The Survivors Network of those Abused by Priests
SNAP Press Statement
For immediate release: Wednesday, November 25, 2009
Fairbanks Diocese agrees to $10 million abuse settlement; Sex abuse victims respond
Statement by David Clohessy of St. Louis, national director of SNAP, the Survivors Network of those Abused by Priests (314 566 9790 cell, 314 645 5915 home)
When finalized, we hope this step helps bring desperately needed comfort, closure and healing to the hundreds of deeply wounded men and women who endured horrific child sex crimes at the hands of trusted Catholic clerics. Much of their suffering could have been prevented and lessened had church officials acted with even a minimum of decency, compassion and courage.
We applaud every single victim who found the strength to speak up, expose predators, and protect kids. We also applaud those who are getting therapy and are recovering. Every single time a child sex abuse victim takes a step forward - whether calling police, telling relatives, getting counseling, filing lawsuits - our society becomes safer for children.
Settling with those who've been wounded by predator priests is only half the battle. Now, it's crucial that Catholics and victims pressure church officials to end decades of recklessness, deceit and secrecy surrounding child sex crimes.
The Fairbanks diocese should now post on its website (and publish in its parish bulletins and diocesan newspaper) the names and whereabouts of every proven, admitted and credibly accused child molesting cleric - living or dead, diocesan or religious order, priest or nun. That's the bare minimum every bishop should do to safeguard vulnerable children.
In our view, it's always irresponsible and self-serving for Catholic officials to seek bankruptcy protection in order to keep clergy sex crimes and cover ups covered up. Catholic authorities claim they turn to the Chapter 11 process to make sure "all get treated fairly." That's a ruse. They seek bankruptcy protection to prevent trials, trials at which top church managers will be exposed as corrupt and complicit through questioning under oath.
(SNAP, the Survivors Network of those Abused by Priests, is the nation’s oldest and largest support group for clergy abuse victims. We’ve been around for 21 years and have more than 9,000 members across the country. Despite the word “priest” in our title, we have members who were molested by religious figures of all denominations, including nuns, rabbis, bishops, and Protestant ministers. Our website is SNAPnetwork.org)
Contact David Clohessy (314-566-9790 cell, 314-645-5915 home), Barbara Blaine (312-399-4747), Peter Isely (414-429-7259), Barbara Dorris (314-862-7688)
Fairbanks Diocese agrees to $10 million abuse settlement
by Mary Beth Smetzer / email@example.com
FAIRBANKS — The details are still being worked out, but the Catholic Diocese of Fairbanks has reached an economic settlement of almost $10 million with a committee representing almost 300 alleged sex abuse victims.
Attorneys on both sides spoke at a status hearing held in federal bankruptcy court in Anchorage on Tuesday afternoon before Judge Donald McDonald.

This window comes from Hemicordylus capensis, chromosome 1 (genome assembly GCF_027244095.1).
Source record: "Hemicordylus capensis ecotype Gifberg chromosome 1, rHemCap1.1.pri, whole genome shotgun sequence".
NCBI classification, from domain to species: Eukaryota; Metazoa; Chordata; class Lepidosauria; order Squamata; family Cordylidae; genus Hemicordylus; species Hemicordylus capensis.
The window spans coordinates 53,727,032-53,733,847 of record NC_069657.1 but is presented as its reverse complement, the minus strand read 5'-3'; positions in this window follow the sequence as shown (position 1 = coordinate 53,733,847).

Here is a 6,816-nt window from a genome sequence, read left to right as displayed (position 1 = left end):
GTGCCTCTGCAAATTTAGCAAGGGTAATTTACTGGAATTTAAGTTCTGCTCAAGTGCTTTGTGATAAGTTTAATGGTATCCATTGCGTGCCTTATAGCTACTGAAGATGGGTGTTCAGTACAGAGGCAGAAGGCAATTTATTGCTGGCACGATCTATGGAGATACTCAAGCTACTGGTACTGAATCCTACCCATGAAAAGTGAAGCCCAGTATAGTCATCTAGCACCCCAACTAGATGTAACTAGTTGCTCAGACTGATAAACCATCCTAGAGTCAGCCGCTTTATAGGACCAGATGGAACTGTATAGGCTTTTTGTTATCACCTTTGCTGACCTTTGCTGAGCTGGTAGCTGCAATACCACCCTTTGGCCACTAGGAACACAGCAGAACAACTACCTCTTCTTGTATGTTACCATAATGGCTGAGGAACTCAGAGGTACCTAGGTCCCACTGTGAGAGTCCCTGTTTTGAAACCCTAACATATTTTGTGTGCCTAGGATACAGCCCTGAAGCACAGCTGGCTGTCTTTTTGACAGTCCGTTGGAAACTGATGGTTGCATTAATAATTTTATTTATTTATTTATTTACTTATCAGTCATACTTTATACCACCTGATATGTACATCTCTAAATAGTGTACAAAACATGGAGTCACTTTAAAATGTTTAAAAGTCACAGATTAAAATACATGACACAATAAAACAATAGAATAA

Terms of the agreement are being fine-tuned and will be heard by the judge before the settlement is finalized, most likely in January.
The settlement figure totals $9.8 million to be paid to the creditor committee.
The diocese, parishes and Monroe Foundation are providing approximately $8.3 million of the amount, and another $1.4 million is being paid out by Alaska National Insurance.
“We’re pleased that we have hit this milestone in the reorganization efforts and look forward to working with the creditors committee to make sure the insurance carriers fulfill their responsibilities,” said Diocesan Chancellor Robert Hannon, referring to two insurers who have yet to settle, Catholic Mutual and Travelers.
An attorney for Catholic Mutual in attendance Tuesday attempted to slow the settlement’s momentum, since his client was not involved in the recent settlement discussions and there might be changes that affect them and need their perusal.
His objections were noted, but as James Stang, attorney for the creditors committee said, neither Catholic Mutual nor Travelers had made an effort to join in mediation negotiations with either side for months.
Attorney for the diocese Susan Boswell said the diocese would file an amended disclosure statement and reorganization plan with the court no later than Dec. 11.
Anchorage attorney Ken Roosa said he was pleased on behalf of the 240 clients he represents since litigation with the diocese began seven years ago.
“Unless they be forgotten, (victims) are very interested in seeing this settled. I do not exaggerate when I say that people have died waiting for this.”
Compensation from the $9.8 million will be handled by an appointed neutral party that will evaluate the claims to determine how the money should be divided because of the severity of injury, then make individual awards, Roosa said.
“Some claims may be completely denied,” he said.
Once the settlement is concluded, Roosa said, there might be more litigation ahead for the victims.
The two insurance companies who held policies with the diocese at different times during the past five decades have yet to settle claims and might opt to take the matter to court.
Attorneys and McDonald had high praise for retired Judge William Bettinelli, calling him “tireless” in his role as mediator between the creditors committee and the diocese to bringing both sides to a mutually acceptable conclusion.
Contact staff writer Mary Beth Smetzer at 459-7546.
Survivors Network of those Abused by Priests